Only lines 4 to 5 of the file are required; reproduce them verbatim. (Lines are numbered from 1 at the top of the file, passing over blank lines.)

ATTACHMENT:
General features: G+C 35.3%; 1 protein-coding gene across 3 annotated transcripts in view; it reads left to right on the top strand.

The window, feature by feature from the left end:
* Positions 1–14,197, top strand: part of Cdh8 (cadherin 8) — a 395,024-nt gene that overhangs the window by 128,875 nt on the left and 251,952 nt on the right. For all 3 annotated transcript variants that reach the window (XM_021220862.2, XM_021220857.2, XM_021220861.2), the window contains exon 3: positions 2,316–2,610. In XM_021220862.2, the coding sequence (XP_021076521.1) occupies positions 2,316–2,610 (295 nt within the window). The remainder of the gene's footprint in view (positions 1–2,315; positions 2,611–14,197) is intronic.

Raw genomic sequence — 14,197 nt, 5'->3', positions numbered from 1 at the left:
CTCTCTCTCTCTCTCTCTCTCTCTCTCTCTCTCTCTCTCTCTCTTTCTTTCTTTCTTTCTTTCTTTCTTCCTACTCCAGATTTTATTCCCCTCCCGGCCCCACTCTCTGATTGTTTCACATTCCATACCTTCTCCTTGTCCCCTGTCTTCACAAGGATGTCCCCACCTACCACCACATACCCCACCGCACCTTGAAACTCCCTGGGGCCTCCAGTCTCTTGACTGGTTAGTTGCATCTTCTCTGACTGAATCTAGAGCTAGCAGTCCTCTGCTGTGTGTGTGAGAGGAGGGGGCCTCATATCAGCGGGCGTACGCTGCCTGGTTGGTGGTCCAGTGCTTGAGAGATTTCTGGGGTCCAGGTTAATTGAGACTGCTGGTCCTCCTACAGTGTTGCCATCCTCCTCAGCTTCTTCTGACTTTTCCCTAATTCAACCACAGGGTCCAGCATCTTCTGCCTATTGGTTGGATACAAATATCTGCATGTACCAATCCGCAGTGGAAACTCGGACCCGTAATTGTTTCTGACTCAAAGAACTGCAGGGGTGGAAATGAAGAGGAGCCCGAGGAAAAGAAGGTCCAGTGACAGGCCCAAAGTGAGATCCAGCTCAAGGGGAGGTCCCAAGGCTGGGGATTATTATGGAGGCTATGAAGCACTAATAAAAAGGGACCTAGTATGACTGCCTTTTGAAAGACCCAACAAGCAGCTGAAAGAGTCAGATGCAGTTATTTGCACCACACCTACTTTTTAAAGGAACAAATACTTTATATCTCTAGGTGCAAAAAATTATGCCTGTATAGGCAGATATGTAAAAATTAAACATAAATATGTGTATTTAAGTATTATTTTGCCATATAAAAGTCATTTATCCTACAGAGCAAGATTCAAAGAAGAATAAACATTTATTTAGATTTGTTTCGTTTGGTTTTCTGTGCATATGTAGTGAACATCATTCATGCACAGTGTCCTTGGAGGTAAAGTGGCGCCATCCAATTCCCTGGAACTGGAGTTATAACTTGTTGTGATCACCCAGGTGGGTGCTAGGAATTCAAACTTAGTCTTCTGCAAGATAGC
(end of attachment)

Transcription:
Raw genomic sequence — 14,197 nt, 5'->3', positions numbered from 1 at the left:
CTCTCTCTCTCTCTCTCTCTCTCTCTCTCTCTCTCTCTCTCTCTTTCTTTCTTTCTTTCTTTCTTTCTTCCTACTCCAGATTTTATTCCCCTCCCGGCCCCACTCTCTGATTGTTTCACATTCCATACCTTCTCCTTGTCCCCTGTCTTCACAAGGATGTCCCCACCTACCACCACATACCCCACCGCACCTTGAAACTCCCTGGGGCCTCCAGTCTCTTGACTGGTTAGTTGCATCTTCTCTGACTGAATCTAGAGCTAGCAGTCCTCTGCTGTGTGTGTGAGAGGAGGGGGCCTCATATCAGCGGGCGTACGCTGCCTGGTTGGTGGTCCAGTGCTTGAGAGATTTCTGGGGTCCAGGTTAATTGAGACTGCTGGTCCTCCTACAGTGTTGCCATCCTCCTCAGCTTCTTCTGACTTTTCCCTAATTCAACCACAGGGTCCAGCATCTTCTGCCTATTGGTTGGATACAAATATCTGCATGTACCAATCCGCAGTGGAAACTCGGACCCGTAATTGTTTCTGACTCAAAGAACTGCAGGGGTGGAAATGAAGAGGAGCCCGAGGAAAAGAAGGTCCAGTGACAGGCCCAAAGTGAGATCCAGCTCAAGGGGAGGTCCCAAGGCTGGGGATTATTATGGAGGCTATGAAGCACTAATAAAAAGGGACCTAGTATGACTGCCTTTTGAAAGACCCAACAAGCAGCTGAAAGAGTCAGATGCAGTTATTTGCACCACACCTACTTTTTAAAGGAACAAATACTTTATATCTCTAGGTGCAAAAAATTATGCCTGTATAGGCAGATATGTAAAAATTAAACATAAATATGTGTATTTAAGTATTATTTTGCCATATAAAAGTCATTTATCCTACAGAGCAAGATTCAAAGAAGAATAAACATTTATTTAGATTTGTTTCGTTTGGTTTTCTGTGCATATGTAGTGAACATCATTCATGCACAGTGTCCTTGGAGGTAAAGTGGCGCCATCCAATTCCCTGGAACTGGAGTTATAACTTGTTGTGATCACCCAGGTGGGTGCTAGGAATTCAAACTTAGTCTTCTGCAAGATAGC